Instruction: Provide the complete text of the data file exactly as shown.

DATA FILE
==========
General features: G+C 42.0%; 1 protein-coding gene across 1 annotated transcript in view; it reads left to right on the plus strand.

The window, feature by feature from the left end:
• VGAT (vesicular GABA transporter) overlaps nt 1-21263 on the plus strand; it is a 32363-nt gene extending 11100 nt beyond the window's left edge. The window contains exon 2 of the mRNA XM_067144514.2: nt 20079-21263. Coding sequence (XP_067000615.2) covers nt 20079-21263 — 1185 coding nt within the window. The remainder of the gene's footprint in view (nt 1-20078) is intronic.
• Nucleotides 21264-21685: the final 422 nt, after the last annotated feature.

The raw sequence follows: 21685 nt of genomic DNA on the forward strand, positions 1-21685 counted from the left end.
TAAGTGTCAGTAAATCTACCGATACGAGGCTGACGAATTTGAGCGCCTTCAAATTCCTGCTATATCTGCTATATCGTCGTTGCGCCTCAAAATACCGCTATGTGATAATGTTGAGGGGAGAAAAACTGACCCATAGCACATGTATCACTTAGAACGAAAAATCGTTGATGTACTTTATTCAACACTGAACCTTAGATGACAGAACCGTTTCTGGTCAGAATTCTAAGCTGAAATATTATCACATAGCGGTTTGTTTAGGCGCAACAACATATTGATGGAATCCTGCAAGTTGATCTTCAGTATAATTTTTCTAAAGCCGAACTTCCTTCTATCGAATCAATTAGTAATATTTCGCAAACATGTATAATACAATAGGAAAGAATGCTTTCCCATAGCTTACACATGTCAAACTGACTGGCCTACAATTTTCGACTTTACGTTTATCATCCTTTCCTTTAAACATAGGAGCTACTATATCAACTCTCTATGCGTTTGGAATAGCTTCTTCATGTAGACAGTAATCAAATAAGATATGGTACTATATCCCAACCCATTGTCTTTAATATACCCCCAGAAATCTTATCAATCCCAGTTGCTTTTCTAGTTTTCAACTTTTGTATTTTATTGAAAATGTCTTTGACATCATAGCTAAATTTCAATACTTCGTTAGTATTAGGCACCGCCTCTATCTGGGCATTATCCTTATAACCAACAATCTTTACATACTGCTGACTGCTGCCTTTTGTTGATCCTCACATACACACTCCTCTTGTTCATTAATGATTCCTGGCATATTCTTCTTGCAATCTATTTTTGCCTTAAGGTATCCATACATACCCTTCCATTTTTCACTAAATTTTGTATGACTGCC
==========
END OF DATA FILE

General features: G+C 42.0%; 1 protein-coding gene across 1 annotated transcript in view; it reads left to right on the plus strand.

The window, feature by feature from the left end:
• VGAT (vesicular GABA transporter) overlaps nt 1-21263 on the plus strand; it is a 32363-nt gene extending 11100 nt beyond the window's left edge. The window contains exon 2 of the mRNA XM_067144514.2: nt 20079-21263. Coding sequence (XP_067000615.2) covers nt 20079-21263 — 1185 coding nt within the window. The remainder of the gene's footprint in view (nt 1-20078) is intronic.
• Nucleotides 21264-21685: the final 422 nt, after the last annotated feature.

The raw sequence follows: 21685 nt of genomic DNA on the forward strand, positions 1-21685 counted from the left end.
TAAGTGTCAGTAAATCTACCGATACGAGGCTGACGAATTTGAGCGCCTTCAAATTCCTGCTATATCTGCTATATCGTCGTTGCGCCTCAAAATACCGCTATGTGATAATGTTGAGGGGAGAAAAACTGACCCATAGCACATGTATCACTTAGAACGAAAAATCGTTGATGTACTTTATTCAACACTGAACCTTAGATGACAGAACCGTTTCTGGTCAGAATTCTAAGCTGAAATATTATCACATAGCGGTTTGTTTAGGCGCAACAACATATTGATGGAATCCTGCAAGTTGATCTTCAGTATAATTTTTCTAAAGCCGAACTTCCTTCTATCGAATCAATTAGTAATATTTCGCAAACATGTATAATACAATAGGAAAGAATGCTTTCCCATAGCTTACACATGTCAAACTGACTGGCCTACAATTTTCGACTTTACGTTTATCATCCTTTCCTTTAAACATAGGAGCTACTATATCAACTCTCTATGCGTTTGGAATAGCTTCTTCATGTAGACAGTAATCAAATAAGATATGGTACTATATCCCAACCCATTGTCTTTAATATACCCCCAGAAATCTTATCAATCCCAGTTGCTTTTCTAGTTTTCAACTTTTGTATTTTATTGAAAATGTCTTTGACATCATAGCTAAATTTCAATACTTCGTTAGTATTAGGCACCGCCTCTATCTGGGCATTATCCTTATAACCAACAATCTTTACATACTGCTGACTGCTGCCTTTTGTTGATCCTCACATACACACTCCTCTTGTTCATTAATGATTCCTGGCATATTCTTCTTGCAATCTATTTTTGCCTTAAGGTATCCATACATACCCTTCCATTTTTCACTAAATTTTGTATGACTGCC